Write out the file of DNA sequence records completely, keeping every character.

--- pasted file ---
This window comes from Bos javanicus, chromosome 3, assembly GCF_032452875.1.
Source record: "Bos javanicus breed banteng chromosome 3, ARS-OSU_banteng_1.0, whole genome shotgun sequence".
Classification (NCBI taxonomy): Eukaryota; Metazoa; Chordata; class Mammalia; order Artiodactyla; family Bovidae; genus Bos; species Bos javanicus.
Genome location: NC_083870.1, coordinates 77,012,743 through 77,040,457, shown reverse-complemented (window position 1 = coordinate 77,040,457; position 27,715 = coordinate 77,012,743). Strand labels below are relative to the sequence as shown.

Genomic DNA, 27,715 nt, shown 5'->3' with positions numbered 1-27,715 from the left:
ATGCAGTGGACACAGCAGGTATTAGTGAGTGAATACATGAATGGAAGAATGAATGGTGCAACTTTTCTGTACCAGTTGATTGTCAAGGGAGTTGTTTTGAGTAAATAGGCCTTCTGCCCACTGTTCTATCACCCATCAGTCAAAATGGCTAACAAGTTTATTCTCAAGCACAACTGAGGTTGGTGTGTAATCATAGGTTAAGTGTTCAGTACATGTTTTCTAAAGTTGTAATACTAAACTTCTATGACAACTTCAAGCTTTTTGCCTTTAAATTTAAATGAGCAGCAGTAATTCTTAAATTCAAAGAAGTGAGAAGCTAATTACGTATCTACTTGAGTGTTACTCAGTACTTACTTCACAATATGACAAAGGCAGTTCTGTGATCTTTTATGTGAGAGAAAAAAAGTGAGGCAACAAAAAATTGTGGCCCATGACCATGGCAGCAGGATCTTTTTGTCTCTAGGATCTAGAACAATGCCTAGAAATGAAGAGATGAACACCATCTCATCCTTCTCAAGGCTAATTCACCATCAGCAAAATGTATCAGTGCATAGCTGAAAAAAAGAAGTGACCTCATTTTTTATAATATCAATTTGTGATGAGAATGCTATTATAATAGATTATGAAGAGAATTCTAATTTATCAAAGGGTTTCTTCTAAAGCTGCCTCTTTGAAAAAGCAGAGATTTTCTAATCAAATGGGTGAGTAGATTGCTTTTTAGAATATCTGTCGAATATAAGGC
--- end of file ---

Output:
This window comes from Bos javanicus, chromosome 3, assembly GCF_032452875.1.
Source record: "Bos javanicus breed banteng chromosome 3, ARS-OSU_banteng_1.0, whole genome shotgun sequence".
Classification (NCBI taxonomy): Eukaryota; Metazoa; Chordata; class Mammalia; order Artiodactyla; family Bovidae; genus Bos; species Bos javanicus.
Genome location: NC_083870.1, coordinates 77,012,743 through 77,040,457, shown reverse-complemented (window position 1 = coordinate 77,040,457; position 27,715 = coordinate 77,012,743). Strand labels below are relative to the sequence as shown.

Genomic DNA, 27,715 nt, shown 5'->3' with positions numbered 1-27,715 from the left:
ATGCAGTGGACACAGCAGGTATTAGTGAGTGAATACATGAATGGAAGAATGAATGGTGCAACTTTTCTGTACCAGTTGATTGTCAAGGGAGTTGTTTTGAGTAAATAGGCCTTCTGCCCACTGTTCTATCACCCATCAGTCAAAATGGCTAACAAGTTTATTCTCAAGCACAACTGAGGTTGGTGTGTAATCATAGGTTAAGTGTTCAGTACATGTTTTCTAAAGTTGTAATACTAAACTTCTATGACAACTTCAAGCTTTTTGCCTTTAAATTTAAATGAGCAGCAGTAATTCTTAAATTCAAAGAAGTGAGAAGCTAATTACGTATCTACTTGAGTGTTACTCAGTACTTACTTCACAATATGACAAAGGCAGTTCTGTGATCTTTTATGTGAGAGAAAAAAAGTGAGGCAACAAAAAATTGTGGCCCATGACCATGGCAGCAGGATCTTTTTGTCTCTAGGATCTAGAACAATGCCTAGAAATGAAGAGATGAACACCATCTCATCCTTCTCAAGGCTAATTCACCATCAGCAAAATGTATCAGTGCATAGCTGAAAAAAAGAAGTGACCTCATTTTTTATAATATCAATTTGTGATGAGAATGCTATTATAATAGATTATGAAGAGAATTCTAATTTATCAAAGGGTTTCTTCTAAAGCTGCCTCTTTGAAAAAGCAGAGATTTTCTAATCAAATGGGTGAGTAGATTGCTTTTTAGAATATCTGTCGAATATAAGGC